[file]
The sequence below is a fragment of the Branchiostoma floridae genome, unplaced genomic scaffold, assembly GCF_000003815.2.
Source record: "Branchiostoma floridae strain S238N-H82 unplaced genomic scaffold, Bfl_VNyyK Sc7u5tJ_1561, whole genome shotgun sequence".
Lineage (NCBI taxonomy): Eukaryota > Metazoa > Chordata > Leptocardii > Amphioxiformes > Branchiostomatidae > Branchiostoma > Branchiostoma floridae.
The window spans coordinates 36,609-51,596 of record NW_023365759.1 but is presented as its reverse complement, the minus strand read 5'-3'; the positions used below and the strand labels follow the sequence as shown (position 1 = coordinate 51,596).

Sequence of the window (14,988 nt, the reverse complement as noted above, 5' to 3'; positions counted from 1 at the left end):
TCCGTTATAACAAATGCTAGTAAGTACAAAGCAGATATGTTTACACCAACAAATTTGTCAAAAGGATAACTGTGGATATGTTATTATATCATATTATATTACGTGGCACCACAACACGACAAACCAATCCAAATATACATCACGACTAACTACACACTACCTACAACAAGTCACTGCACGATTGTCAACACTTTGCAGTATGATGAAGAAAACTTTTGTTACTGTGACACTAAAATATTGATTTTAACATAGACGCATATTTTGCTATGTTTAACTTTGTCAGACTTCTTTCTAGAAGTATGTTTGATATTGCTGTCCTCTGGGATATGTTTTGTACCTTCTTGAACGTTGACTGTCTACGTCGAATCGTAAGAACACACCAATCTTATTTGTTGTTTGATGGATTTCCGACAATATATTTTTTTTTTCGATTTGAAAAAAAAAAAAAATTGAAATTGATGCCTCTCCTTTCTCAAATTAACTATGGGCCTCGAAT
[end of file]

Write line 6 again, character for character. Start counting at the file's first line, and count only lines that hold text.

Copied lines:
TCCGTTATAACAAATGCTAGTAAGTACAAAGCAGATATGTTTACACCAACAAATTTGTCAAAAGGATAACTGTGGATATGTTATTATATCATATTATATTACGTGGCACCACAACACGACAAACCAATCCAAATATACATCACGACTAACTACACACTACCTACAACAAGTCACTGCACGATTGTCAACACTTTGCAGTATGATGAAGAAAACTTTTGTTACTGTGACACTAAAATATTGATTTTAACATAGACGCATATTTTGCTATGTTTAACTTTGTCAGACTTCTTTCTAGAAGTATGTTTGATATTGCTGTCCTCTGGGATATGTTTTGTACCTTCTTGAACGTTGACTGTCTACGTCGAATCGTAAGAACACACCAATCTTATTTGTTGTTTGATGGATTTCCGACAATATATTTTTTTTTTCGATTTGAAAAAAAAAAAAAATTGAAATTGATGCCTCTCCTTTCTCAAATTAACTATGGGCCTCGAAT